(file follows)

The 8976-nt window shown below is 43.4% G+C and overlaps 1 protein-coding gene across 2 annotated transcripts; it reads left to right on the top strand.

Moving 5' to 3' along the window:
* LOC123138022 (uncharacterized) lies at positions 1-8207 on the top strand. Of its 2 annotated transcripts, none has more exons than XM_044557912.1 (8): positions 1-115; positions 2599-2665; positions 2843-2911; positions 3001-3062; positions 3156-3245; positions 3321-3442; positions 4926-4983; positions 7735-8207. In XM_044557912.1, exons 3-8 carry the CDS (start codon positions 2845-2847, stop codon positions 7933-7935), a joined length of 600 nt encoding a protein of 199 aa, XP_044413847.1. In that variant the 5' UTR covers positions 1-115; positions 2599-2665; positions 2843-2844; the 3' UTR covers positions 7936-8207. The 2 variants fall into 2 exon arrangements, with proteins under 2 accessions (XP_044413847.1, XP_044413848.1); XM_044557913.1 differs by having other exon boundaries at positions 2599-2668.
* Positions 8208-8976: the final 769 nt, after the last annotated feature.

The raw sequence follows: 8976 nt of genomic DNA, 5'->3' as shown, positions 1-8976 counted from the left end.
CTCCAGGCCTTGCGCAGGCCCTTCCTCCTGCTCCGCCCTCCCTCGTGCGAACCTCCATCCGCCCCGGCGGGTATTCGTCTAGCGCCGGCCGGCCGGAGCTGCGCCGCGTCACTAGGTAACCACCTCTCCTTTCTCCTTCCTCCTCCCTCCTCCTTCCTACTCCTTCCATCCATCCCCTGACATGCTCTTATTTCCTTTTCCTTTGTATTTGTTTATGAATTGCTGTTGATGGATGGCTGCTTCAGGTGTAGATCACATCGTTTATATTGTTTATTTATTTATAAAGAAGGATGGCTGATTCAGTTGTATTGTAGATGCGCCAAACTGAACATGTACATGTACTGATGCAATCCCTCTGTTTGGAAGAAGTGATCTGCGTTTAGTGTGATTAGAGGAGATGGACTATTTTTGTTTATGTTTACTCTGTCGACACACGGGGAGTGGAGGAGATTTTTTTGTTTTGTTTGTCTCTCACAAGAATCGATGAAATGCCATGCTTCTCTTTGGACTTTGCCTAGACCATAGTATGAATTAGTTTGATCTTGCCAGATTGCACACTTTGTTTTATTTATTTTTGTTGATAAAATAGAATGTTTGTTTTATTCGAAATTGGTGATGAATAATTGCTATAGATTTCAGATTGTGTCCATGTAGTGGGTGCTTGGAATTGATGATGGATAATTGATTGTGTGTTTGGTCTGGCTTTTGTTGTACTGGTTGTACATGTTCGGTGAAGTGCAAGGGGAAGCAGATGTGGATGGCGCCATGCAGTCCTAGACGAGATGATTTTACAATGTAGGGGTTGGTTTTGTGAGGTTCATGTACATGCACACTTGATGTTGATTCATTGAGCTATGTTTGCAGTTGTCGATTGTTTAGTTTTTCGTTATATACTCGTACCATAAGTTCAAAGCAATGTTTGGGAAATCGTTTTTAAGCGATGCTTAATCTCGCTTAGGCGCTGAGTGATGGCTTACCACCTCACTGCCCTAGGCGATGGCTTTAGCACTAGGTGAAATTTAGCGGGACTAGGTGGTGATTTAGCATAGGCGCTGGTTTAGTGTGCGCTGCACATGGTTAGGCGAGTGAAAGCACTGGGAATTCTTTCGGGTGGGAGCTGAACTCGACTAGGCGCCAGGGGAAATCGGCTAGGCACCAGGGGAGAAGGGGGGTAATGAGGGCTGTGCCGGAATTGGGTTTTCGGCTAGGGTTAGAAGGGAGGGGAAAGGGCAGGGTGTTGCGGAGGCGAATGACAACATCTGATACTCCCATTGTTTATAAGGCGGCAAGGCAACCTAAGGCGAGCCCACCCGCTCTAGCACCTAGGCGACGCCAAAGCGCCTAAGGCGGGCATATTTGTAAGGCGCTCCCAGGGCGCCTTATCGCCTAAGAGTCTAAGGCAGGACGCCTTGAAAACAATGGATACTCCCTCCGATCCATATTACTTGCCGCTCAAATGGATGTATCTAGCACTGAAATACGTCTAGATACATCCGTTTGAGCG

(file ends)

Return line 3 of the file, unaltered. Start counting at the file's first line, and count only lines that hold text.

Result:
* LOC123138022 (uncharacterized) lies at positions 1-8207 on the top strand. Of its 2 annotated transcripts, none has more exons than XM_044557912.1 (8): positions 1-115; positions 2599-2665; positions 2843-2911; positions 3001-3062; positions 3156-3245; positions 3321-3442; positions 4926-4983; positions 7735-8207. In XM_044557912.1, exons 3-8 carry the CDS (start codon positions 2845-2847, stop codon positions 7933-7935), a joined length of 600 nt encoding a protein of 199 aa, XP_044413847.1. In that variant the 5' UTR covers positions 1-115; positions 2599-2665; positions 2843-2844; the 3' UTR covers positions 7936-8207. The 2 variants fall into 2 exon arrangements, with proteins under 2 accessions (XP_044413847.1, XP_044413848.1); XM_044557913.1 differs by having other exon boundaries at positions 2599-2668.